Ancient human skulls discovered in Brazil are shedding new light on migration and settlement patterns in South America. Researchers believe analysis of the skulls shows humans reached the continent in waves rather than all at once.
An international team of scientists analyzed the skulls, which were discovered in the Lagoa Santa region of Brazil. The researchers examined the shape and features of the skulls, a field known as cranial morphology.
Their findings led them to conclude that humans settled the Americas in several waves that traveled from Asia over the Bering Strait and down the coast into South America.
“When you look at contemporary genomic data, the suggestion, particularly for South America, was for one wave of migration and that indigenous South American people are all descendants of that wave,” Dr. Noreen von Cramon-Taubadel said in a press release. “But our data is suggesting that there were at least two, if not more, waves of people entering South America.”
Von Cramon-Taubadel is an associate professor of anthropology at the University at Buffalo and the paper’s lead author.
The findings show that it’s important to look at multiple sources of data, the researchers said. Previously, anthropologists used genetic models to try to explain cranial diversity in South America, they said. The models couldn’t explain the diversity of different South American populations, however.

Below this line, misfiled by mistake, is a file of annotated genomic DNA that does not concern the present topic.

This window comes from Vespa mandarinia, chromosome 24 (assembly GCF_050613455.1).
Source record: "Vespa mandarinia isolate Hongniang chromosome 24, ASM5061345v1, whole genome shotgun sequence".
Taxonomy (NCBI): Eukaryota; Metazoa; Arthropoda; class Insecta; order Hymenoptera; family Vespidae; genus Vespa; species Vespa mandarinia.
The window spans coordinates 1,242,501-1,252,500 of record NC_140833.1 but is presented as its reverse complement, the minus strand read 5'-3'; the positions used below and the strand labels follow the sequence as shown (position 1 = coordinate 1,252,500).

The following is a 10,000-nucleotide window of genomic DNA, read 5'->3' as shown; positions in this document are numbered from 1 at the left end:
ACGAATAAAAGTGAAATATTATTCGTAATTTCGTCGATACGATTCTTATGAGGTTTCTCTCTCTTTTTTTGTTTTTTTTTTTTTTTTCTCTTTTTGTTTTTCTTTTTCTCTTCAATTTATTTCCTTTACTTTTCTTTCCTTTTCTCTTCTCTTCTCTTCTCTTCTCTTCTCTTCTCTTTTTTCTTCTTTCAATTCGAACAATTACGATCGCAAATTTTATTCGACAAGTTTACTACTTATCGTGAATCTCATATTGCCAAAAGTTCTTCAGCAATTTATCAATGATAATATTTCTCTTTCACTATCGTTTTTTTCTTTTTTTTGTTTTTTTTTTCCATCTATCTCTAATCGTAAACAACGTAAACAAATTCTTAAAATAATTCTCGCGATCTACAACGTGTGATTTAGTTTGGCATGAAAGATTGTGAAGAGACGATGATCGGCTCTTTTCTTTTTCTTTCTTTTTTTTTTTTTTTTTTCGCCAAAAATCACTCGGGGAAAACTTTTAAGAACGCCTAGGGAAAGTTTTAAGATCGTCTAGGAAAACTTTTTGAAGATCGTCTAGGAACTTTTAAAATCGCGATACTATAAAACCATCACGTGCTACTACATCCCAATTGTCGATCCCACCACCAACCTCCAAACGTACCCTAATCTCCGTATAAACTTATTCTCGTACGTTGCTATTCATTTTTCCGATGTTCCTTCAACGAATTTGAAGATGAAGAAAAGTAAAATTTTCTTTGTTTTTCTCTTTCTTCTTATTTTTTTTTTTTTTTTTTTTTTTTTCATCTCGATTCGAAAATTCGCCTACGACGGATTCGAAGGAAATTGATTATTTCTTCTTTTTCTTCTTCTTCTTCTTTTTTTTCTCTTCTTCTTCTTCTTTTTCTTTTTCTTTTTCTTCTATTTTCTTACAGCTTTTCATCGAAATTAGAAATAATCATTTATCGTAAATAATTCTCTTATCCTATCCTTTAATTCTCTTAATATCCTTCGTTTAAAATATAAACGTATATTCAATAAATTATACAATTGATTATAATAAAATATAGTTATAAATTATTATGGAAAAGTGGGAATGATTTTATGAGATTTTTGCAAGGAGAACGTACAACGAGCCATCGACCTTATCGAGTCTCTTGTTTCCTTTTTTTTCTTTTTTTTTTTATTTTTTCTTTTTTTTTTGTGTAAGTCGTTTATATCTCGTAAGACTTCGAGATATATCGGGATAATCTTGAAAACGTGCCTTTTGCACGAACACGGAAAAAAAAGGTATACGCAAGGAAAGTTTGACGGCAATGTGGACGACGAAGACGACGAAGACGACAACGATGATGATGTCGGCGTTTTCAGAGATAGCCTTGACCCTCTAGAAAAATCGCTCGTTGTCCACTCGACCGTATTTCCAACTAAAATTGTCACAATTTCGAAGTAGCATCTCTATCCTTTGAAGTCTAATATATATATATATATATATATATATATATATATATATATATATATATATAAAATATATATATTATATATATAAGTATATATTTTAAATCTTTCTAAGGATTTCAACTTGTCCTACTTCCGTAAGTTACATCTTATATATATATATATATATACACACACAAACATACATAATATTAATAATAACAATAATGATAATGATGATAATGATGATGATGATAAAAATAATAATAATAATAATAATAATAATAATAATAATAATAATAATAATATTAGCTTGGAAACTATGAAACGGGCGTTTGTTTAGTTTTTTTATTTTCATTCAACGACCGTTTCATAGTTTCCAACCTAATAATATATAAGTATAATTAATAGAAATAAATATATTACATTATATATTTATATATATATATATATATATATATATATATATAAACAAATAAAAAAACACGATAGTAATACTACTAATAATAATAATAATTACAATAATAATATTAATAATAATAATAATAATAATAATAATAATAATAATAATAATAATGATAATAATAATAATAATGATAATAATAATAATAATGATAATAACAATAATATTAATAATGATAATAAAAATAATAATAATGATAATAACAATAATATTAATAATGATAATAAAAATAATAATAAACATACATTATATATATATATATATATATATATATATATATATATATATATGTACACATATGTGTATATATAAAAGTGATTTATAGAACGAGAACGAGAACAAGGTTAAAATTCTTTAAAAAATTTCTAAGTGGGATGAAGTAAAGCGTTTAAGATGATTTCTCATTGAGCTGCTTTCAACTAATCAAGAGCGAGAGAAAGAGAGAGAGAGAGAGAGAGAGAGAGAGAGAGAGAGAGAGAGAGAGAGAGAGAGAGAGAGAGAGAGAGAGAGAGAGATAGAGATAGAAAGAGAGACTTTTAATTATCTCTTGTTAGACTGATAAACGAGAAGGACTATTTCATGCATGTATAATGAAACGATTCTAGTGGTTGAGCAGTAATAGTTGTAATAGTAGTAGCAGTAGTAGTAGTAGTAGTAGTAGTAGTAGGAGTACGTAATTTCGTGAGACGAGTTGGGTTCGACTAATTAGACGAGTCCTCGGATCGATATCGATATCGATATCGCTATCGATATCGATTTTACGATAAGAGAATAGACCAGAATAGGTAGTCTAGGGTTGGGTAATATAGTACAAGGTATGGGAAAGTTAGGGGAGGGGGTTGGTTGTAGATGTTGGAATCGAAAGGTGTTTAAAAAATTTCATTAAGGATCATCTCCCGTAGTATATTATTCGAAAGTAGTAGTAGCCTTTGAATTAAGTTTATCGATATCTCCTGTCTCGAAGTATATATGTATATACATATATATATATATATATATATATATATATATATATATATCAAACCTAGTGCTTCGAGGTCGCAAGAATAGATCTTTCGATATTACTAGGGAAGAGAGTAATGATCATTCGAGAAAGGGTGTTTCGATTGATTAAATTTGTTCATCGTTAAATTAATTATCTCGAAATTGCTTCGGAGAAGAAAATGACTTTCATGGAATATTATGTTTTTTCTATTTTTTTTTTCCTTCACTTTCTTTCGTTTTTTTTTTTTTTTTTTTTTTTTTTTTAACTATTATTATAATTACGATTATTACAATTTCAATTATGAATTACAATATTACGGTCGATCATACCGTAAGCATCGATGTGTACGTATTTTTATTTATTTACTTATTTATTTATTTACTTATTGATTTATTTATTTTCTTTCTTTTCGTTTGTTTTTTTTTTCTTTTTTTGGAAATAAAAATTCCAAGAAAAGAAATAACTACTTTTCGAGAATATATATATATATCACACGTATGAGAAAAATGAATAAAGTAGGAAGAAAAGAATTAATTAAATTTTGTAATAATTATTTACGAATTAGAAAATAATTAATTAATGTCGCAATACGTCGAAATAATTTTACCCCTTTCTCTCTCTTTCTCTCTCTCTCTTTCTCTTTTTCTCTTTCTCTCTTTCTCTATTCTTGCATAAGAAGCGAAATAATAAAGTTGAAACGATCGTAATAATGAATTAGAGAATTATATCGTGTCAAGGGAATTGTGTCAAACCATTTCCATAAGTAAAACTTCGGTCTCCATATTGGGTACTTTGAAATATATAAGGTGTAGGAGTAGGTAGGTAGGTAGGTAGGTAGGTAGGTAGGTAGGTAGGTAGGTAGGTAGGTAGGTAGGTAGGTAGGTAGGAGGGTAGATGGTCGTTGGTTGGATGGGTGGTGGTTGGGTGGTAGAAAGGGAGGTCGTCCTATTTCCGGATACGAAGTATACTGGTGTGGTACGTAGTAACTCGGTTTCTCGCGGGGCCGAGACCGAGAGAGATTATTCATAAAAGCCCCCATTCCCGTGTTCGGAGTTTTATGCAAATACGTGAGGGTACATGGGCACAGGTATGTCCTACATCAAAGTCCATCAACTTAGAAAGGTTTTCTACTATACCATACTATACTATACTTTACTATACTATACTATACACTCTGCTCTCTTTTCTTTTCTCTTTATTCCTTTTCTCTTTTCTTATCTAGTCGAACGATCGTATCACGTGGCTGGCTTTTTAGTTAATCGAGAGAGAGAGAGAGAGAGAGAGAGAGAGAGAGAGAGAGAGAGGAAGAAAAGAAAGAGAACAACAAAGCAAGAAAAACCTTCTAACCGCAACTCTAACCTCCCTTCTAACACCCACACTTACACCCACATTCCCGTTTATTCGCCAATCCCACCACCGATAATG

The researchers believe a multi-wave model of dispersion indicated by the ancient human skulls from Brazil explains the differences in cranial morphology.
“The results show that Paleoamericans share a last common ancestor with contemporary Native American groups outside, rather than inside, the Americas,” they wrote in their study.
The study is the latest that attempts to solve the mystery of how and when humans first traveled to the Americas. Evidence shows that the first human settlements appeared at least 15,000 years ago along the Pacific Coast. However, anthropologists have debated whether humans arrived in one wave or several, with genetic models and cranial analysis offering conflicting answers.
Von Cramon-Taubadel’s team used a new analytical framework to consider all possibilities. Like previous cranial morphology studies, it found that multiple dispersals best explained the diversity of human remains in the Americas.
The research was published in the journal Scientific Advances.
By Kyla Cathey, Earth.com staff writer